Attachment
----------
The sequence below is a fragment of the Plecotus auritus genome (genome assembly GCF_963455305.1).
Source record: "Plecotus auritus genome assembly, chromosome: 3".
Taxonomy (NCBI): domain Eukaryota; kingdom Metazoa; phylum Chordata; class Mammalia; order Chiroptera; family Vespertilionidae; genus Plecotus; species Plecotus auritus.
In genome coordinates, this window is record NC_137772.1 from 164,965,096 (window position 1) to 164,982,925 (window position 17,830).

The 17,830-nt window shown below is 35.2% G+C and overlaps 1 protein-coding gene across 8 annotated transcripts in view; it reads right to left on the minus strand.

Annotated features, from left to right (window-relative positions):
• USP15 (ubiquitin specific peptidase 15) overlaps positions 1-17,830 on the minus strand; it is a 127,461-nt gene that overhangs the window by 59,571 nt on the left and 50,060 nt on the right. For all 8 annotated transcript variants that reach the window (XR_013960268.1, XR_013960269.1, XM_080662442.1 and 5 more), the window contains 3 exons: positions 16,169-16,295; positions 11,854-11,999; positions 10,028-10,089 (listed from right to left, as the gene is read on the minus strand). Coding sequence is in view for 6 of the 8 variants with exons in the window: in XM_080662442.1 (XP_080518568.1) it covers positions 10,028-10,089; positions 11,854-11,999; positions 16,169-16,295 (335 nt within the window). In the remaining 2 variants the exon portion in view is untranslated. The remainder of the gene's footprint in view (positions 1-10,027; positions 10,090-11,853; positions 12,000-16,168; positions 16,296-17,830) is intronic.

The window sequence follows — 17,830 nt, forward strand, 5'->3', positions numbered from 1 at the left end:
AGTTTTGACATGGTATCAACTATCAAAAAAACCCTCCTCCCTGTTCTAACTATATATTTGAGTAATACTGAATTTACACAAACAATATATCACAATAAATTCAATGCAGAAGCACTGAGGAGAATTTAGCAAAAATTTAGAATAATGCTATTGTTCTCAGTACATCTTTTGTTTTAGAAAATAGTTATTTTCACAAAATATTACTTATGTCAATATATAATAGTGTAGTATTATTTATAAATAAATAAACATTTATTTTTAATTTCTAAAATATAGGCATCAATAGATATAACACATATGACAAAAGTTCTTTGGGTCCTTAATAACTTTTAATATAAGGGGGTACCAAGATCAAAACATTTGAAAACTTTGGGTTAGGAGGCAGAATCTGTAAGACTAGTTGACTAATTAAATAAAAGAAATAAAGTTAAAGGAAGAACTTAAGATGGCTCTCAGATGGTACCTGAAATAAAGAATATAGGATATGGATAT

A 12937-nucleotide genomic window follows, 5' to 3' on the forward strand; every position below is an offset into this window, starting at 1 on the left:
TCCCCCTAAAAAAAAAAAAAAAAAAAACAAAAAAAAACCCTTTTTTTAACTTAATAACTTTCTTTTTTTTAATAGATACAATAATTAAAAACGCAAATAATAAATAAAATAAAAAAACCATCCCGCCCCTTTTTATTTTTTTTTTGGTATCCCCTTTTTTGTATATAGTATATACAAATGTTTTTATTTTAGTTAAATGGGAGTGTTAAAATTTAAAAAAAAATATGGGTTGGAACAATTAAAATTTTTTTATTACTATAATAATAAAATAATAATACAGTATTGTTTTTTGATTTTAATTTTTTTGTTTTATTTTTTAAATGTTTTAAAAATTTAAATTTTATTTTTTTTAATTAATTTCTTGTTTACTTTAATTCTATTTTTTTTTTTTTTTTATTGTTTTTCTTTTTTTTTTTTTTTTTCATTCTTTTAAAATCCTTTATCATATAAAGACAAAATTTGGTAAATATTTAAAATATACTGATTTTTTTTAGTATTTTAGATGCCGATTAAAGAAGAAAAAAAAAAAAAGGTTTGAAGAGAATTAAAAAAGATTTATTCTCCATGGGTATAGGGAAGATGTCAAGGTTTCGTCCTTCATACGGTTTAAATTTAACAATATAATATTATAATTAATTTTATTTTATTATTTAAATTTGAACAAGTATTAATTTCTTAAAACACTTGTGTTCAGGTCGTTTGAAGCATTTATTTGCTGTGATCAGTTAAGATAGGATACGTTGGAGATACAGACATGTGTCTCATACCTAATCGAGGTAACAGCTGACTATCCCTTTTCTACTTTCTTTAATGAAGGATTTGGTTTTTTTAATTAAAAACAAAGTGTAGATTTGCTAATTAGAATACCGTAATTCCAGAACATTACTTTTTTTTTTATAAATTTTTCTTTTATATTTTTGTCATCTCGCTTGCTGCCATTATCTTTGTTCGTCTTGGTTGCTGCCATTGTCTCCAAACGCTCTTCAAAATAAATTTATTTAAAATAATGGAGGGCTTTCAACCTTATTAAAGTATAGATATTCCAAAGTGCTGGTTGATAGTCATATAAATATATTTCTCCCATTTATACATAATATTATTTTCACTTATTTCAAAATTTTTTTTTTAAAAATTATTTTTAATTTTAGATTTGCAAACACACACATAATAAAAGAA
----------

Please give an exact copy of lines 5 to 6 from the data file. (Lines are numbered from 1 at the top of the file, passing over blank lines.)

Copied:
The 17,830-nt window shown below is 35.2% G+C and overlaps 1 protein-coding gene across 8 annotated transcripts in view; it reads right to left on the minus strand.

Annotated features, from left to right (window-relative positions):